WITH OUR SOLDIERS

IN FRANCE

Sherwood Eddy

Author of
"Suffering and the War,"
"The Students of Asia," etc.

ASSOCIATION PRESS
NEW YORK: 124 EAST 28th STREET

1917


Fig. 1
. THE AMERICAN Y.M.C.A. HEADQUARTERS IN PARIS.

.

TO M. H. E.

AND THE REAL HEROES OF THE WAR
THE MOTHERS WHO HAVE GIVEN THEIR SONS
AND THE WIVES WHO HAVE GIVEN THEIR HUSBANDS

.

CONTENTS

fw

FOREWORD

I.

AT THE FRONT

II.

WITH GENERAL PERSHING'S FORCE IN FRANCE

III.

A DAY IN THE "BULL RING"

IV.

WITH THE BRITISH ARMY

V.

LIFE IN A BASE CAMP

VI.

THE CAMP OF THE PRODIGALS

VII.

RELIGION AT THE FRONT

VIII.

THE WORLD AT WAR
   APPENDICES

I

EXTRACTS FROM "ETERNAL PEACE" BY IMMANUEL KANT

II

EXTRACTS FROM "THE TREATMENT OF ARMENIANS" BY VISCOUNT BRYCE

III

LINES WRITTEN BY A SOLDIER IN THE ENGLISH ARMY ABOUT MARCH, 1916

 

FOREWORD

The world is at war. Already more than a score of nations, representing a population of over a thousand millions, or two-thirds of the entire human race, are engaged in a life-and-death struggle on the bloody battlefields of Europe, Asia, and Africa. No man can stand in the mouth of that volcano on a battle front, or meet the trains pouring in with their weary freight of wounded after a battle, or stand by the operating tables and the long rows of cots in the hospitals, or share in sympathy the hardship and suffering of the men who are fighting for us, and remain unmoved. The man must be dead of soul to whom the war does not present a mighty moral challenge. It arraigns our past manner of life and our very civilization. It gives us a new angle of observation, a new point of view, a new test of values. It furnishes a possible moral judgment by which we can weigh our life in the balance and see where we have been found wanting.

These brief sketches are only fragmentary and have of necessity been hastily written. The writer has been asked to state his impression of the work among the men in France. He did not go there to write but to work. He has tried simply to state what he saw and to leave the reader to draw his own conclusions. A mere statement of the grim facts at the front, if they are not sugar-coated or glossed over, may not be pleasant reading, but it is unfair to those at home that they should not know the hard truth of the reality of things as they are.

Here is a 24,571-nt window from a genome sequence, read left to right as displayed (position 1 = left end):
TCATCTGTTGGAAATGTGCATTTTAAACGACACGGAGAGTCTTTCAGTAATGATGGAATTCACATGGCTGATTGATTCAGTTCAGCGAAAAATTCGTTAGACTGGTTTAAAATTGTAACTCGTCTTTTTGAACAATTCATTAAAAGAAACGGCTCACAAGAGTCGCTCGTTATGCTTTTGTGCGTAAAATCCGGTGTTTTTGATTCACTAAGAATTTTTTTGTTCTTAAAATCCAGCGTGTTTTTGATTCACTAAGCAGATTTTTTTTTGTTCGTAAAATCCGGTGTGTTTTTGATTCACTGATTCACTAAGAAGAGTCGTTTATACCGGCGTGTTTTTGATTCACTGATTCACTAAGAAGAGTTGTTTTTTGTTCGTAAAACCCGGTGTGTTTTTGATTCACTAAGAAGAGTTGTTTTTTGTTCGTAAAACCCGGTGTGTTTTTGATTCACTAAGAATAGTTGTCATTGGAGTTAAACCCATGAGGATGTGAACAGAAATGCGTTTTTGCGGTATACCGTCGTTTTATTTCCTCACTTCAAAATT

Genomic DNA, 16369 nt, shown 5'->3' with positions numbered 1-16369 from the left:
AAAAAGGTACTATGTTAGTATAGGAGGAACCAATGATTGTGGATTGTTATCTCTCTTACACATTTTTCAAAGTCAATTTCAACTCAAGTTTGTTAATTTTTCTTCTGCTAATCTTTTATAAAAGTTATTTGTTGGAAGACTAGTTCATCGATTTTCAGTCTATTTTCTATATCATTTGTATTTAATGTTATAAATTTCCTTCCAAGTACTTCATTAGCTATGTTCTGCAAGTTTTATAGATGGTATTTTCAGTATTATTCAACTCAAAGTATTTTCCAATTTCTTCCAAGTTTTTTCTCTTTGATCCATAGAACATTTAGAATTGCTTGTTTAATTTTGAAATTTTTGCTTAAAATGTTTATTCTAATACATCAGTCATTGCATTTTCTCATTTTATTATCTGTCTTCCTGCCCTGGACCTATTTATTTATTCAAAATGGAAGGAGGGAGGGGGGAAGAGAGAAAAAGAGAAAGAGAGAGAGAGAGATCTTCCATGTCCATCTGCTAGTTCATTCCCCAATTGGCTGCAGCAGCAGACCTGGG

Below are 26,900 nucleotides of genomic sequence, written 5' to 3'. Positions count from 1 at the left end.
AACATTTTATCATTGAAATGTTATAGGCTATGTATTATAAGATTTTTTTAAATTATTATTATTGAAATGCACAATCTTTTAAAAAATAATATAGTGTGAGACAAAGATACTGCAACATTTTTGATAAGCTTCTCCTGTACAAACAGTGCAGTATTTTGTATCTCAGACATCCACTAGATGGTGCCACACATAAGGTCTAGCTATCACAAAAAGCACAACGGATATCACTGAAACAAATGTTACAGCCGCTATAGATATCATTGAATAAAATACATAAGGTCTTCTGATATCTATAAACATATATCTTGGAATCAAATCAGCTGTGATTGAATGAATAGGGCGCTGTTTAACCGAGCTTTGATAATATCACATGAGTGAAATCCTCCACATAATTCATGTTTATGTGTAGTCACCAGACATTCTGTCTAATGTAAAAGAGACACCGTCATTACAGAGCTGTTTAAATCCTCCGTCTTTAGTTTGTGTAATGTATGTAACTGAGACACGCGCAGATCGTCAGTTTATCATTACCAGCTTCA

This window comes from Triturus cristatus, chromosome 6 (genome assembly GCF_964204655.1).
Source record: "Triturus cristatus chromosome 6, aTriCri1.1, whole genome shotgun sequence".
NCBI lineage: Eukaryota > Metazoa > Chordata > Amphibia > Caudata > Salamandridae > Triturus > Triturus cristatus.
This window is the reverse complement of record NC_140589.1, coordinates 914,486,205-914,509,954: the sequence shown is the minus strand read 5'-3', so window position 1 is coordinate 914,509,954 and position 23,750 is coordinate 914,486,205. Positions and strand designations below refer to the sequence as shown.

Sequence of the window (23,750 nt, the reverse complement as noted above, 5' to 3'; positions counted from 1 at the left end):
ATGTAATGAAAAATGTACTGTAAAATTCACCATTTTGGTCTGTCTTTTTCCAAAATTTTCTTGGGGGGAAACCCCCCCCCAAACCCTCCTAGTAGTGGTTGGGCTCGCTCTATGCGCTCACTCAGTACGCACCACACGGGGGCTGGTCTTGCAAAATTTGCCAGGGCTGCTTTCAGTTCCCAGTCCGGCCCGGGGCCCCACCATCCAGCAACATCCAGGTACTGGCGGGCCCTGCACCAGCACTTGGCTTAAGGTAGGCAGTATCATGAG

Before the war broke out, it was the writer's privilege to make an extended tour for work among students in Russia, Turkey, Bulgaria, Serbia, and Greece, and to visit Germany. Since the declaration of war, he has visited France, Italy, and Egypt, and has observed the effect of the war throughout Asia, in tours extending over nearly the whole of China and India. Last year he was in the British camps among the soldiers of England, Scotland, and Wales. Since America declared war he has been working with the various divisions of the British and American armies in France, from the great base camps, where hundreds of thousands of men are in training, up to the front with the men in the trenches.

For the sake of those who will follow with deep interest the boys who are already in France, or who will shortly be there, brief accounts are given of the various phases of a soldier's life in the base camps, the training school of the "Bull Ring," at the front, and in the hospitals.


Chapter One